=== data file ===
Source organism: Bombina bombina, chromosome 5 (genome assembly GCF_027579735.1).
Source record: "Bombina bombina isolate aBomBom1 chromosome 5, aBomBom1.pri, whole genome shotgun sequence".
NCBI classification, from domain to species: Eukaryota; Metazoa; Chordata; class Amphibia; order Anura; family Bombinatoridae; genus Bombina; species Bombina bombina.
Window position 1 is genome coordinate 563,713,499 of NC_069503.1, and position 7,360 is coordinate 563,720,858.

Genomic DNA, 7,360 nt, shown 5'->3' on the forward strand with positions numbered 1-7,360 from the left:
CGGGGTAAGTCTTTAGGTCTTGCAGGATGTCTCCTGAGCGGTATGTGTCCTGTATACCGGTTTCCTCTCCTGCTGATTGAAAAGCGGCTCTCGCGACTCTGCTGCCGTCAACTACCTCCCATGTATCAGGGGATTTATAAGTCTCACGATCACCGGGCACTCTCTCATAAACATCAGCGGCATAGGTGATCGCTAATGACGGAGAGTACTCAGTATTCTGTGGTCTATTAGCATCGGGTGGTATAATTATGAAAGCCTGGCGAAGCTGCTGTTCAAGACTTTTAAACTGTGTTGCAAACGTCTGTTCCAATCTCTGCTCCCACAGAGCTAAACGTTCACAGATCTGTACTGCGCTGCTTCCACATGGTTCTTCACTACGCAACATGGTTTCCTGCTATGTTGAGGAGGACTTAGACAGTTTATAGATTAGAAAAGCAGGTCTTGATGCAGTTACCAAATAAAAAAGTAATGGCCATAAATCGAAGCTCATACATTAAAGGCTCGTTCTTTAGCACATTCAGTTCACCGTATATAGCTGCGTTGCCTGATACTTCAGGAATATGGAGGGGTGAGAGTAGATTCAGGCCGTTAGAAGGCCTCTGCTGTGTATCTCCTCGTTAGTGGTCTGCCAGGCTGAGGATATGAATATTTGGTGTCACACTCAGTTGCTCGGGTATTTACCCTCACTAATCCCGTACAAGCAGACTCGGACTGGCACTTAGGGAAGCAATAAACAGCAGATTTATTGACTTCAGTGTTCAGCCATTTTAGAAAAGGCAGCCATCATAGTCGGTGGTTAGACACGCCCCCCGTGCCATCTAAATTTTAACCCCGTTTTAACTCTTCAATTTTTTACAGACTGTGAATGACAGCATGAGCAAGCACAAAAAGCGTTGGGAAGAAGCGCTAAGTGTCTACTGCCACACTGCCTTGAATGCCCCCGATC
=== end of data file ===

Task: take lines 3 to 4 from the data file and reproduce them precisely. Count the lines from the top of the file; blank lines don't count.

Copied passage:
NCBI classification, from domain to species: Eukaryota; Metazoa; Chordata; class Amphibia; order Anura; family Bombinatoridae; genus Bombina; species Bombina bombina.
Window position 1 is genome coordinate 563,713,499 of NC_069503.1, and position 7,360 is coordinate 563,720,858.